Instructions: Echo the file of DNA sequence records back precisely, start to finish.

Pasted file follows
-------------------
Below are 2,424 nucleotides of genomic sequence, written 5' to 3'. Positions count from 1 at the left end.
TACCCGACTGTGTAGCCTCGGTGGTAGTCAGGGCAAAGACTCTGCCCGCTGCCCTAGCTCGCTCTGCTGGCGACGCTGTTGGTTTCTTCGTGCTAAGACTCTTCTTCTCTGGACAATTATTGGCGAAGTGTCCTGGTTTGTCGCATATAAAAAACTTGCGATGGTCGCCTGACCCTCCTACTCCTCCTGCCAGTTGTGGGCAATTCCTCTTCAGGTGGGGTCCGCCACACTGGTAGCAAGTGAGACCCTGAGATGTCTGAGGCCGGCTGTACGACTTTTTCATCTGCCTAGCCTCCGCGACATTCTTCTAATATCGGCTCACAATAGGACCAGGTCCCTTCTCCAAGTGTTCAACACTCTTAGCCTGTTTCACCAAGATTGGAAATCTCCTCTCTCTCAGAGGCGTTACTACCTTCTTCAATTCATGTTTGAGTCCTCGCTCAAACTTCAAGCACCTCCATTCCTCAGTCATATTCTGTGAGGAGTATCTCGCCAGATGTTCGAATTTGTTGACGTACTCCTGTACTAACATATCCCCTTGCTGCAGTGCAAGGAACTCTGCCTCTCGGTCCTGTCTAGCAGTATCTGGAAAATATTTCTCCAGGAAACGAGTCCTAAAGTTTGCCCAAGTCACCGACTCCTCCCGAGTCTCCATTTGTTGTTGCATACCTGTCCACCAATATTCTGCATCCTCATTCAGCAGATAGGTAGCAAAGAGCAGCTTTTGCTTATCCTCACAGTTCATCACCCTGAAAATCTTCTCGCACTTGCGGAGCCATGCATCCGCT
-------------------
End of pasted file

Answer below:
Below are 2,424 nucleotides of genomic sequence, written 5' to 3'. Positions count from 1 at the left end.
TACCCGACTGTGTAGCCTCGGTGGTAGTCAGGGCAAAGACTCTGCCCGCTGCCCTAGCTCGCTCTGCTGGCGACGCTGTTGGTTTCTTCGTGCTAAGACTCTTCTTCTCTGGACAATTATTGGCGAAGTGTCCTGGTTTGTCGCATATAAAAAACTTGCGATGGTCGCCTGACCCTCCTACTCCTCCTGCCAGTTGTGGGCAATTCCTCTTCAGGTGGGGTCCGCCACACTGGTAGCAAGTGAGACCCTGAGATGTCTGAGGCCGGCTGTACGACTTTTTCATCTGCCTAGCCTCCGCGACATTCTTCTAATATCGGCTCACAATAGGACCAGGTCCCTTCTCCAAGTGTTCAACACTCTTAGCCTGTTTCACCAAGATTGGAAATCTCCTCTCTCTCAGAGGCGTTACTACCTTCTTCAATTCATGTTTGAGTCCTCGCTCAAACTTCAAGCACCTCCATTCCTCAGTCATATTCTGTGAGGAGTATCTCGCCAGATGTTCGAATTTGTTGACGTACTCCTGTACTAACATATCCCCTTGCTGCAGTGCAAGGAACTCTGCCTCTCGGTCCTGTCTAGCAGTATCTGGAAAATATTTCTCCAGGAAACGAGTCCTAAAGTTTGCCCAAGTCACCGACTCCTCCCGAGTCTCCATTTGTTGTTGCATACCTGTCCACCAATATTCTGCATCCTCATTCAGCAGATAGGTAGCAAAGAGCAGCTTTTGCTTATCCTCACAGTTCATCACCCTGAAAATCTTCTCGCACTTGCGGAGCCATGCATCCGCT